Elevated temperatures trigger cortisol secretion, which is known as the stress hormone. Scientists have shown that heat stress in cattle can affect innate immunity, disrupt inflammatory patterns, and affect antioxidant capacity (Li et al., 2021). Nutrition can help balance the antioxidant capacity, reduce inflammation, and improve digestive discomfort.
1. Maintaining antioxidant balance
Supplementing the appropriate quality and quantity of antioxidants can help animals better cope with heat stress and rebalance their antioxidant capacity. Feeding a specific antioxidant with a high level of bioavailability — such as selenium-enriched yeast (ALKOSEL) — and a supplement rich in superoxide dismutase (SOD) (MELOFEED) under a high heat stress environment was shown to:
- Improve antioxidant capacity (Niwinska and Andrejewski, 2017; Lallemand Animal Nutrition internal data, 2020),
- Alleviate weight gain losses: + 5.8 Kg of gain after 28 days of supplementation (Figure 1).
Figure 1: Effect of MELOFEED + ALKOSEL supplementation on bulls during heat stress periods on total weight gain (Lallemand Animal Nutrition internal data. 2016. Commercial farm, France)
2. Live yeast for improved rumen function under stress
Nutrition can also help reduce inflammation and limit digestive stress. In 2020, Perdomo et al. showed that the live yeast S. cerevisiae CNCM I-1077, fed at a specific heat stress dosage (20×109 CFU/head/day), reduces signs of inflammation with less inflammatory compounds found in blood samples (Figure 2).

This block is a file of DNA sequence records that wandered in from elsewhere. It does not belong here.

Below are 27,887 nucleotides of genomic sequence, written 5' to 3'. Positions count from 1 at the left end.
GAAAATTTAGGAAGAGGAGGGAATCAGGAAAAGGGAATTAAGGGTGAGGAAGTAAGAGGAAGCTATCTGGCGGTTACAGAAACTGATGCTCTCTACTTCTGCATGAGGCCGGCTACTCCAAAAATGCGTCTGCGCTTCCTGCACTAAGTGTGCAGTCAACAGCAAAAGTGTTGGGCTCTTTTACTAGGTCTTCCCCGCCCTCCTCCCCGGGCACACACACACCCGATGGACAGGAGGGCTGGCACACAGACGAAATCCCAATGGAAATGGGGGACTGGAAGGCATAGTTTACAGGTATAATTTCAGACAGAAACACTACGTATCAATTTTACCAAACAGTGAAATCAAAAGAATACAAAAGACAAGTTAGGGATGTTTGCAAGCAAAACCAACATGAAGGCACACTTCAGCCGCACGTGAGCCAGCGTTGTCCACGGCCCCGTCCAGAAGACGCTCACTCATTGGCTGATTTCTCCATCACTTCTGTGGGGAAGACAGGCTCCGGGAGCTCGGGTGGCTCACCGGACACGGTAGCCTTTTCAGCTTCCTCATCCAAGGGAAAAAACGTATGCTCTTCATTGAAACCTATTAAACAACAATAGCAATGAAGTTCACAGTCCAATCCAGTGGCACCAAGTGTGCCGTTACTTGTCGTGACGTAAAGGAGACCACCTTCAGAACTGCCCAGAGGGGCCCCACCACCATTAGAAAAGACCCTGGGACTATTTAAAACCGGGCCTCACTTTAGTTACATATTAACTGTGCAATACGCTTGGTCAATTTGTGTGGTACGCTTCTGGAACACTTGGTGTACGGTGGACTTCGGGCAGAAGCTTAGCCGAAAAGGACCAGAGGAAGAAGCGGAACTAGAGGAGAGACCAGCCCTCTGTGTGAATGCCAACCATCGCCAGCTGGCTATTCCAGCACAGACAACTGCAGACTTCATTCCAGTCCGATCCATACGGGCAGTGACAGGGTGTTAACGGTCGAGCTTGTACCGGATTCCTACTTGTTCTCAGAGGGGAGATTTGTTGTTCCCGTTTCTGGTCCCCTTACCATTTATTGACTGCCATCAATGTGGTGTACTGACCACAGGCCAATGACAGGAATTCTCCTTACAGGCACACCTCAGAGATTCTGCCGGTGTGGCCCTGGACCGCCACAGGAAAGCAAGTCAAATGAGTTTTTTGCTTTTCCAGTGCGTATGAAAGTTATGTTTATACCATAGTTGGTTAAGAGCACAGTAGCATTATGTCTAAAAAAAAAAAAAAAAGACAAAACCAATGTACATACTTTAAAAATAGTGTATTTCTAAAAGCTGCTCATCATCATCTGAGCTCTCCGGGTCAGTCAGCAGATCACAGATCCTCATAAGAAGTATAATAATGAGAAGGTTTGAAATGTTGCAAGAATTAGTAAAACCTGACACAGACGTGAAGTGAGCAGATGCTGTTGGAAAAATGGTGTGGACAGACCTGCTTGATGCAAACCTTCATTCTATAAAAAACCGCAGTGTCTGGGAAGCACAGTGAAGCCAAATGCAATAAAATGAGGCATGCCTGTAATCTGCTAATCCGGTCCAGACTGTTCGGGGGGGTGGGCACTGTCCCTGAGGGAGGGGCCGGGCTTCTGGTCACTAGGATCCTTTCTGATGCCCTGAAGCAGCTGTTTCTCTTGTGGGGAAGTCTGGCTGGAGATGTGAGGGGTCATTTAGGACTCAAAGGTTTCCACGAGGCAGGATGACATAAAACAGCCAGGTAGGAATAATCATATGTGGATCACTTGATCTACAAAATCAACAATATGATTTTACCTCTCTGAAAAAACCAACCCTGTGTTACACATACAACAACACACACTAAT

Figure 2: Effect of live yeast supplementation during heat stress period on Serum Amyloid A (blood inflammation biomarker) (From Perdomo et al., 2020).
This study also shows improvement of visible signs, such as rumination behavior that can be linked to improved digestive welfare.
Another study conducted in Italy (2015) on a commercial farm with Charolais cattle showed a 5% increase in ADG under a THI around 70 when the animals received S. cerevisiae CNCM I-1077 as compared to controls.
Moreover, this study used a pH bolus system, which allows the measurement of the ruminal pH in real time. It confirmed that rumen pH decreases in conditions of heat stress (Fig. 3) and is linked to strong variations in feed intake and loss of saliva buffering capacity (panting).
Figure 3 Top Effect of LEVUCELL SC on rumen pH variations. Bottom Variations of the temperature-humidity index (THI) for the same period (Italy, 2015).
S. cerevisiae CNCM I-1077, LEVUCELL SC, helps stabilize the rumen pH, especially when the animal is under heat stress conditions.
Did you know?
The Wagyu paradox
Wagyu cattle, thanks to their soft, elastic, and fine hair — in addition to naturally lower cortisol levels compared to other breeds — are better prepared to deal with elevated temperatures.
Most Wagyu cattle will be impacted by temperatures above 23.8°C (75°F) with a THI around 80 (versus 72 for other breeds, according to Saint-Pierre et al., 2003). In addition, specific Japanese Wagyu breeds (Japanese Brown Wagyu, Akaushi, etc.) seem to tolerate slightly more elevated temperatures than the black Wagyu. Nevertheless, Wagyu cattle should experience less stress to guarantee their meat quality and to tolerate the longer finishing period compared to other breeds (Horner, 2015).
Lallemand Animal Nutrition provides a complete range of microbial-based natural solutions. Based on practical on-farm visits and expertise, experts will assess your situation and will propose a specific program. Discover the Lallemand Heat Stress program.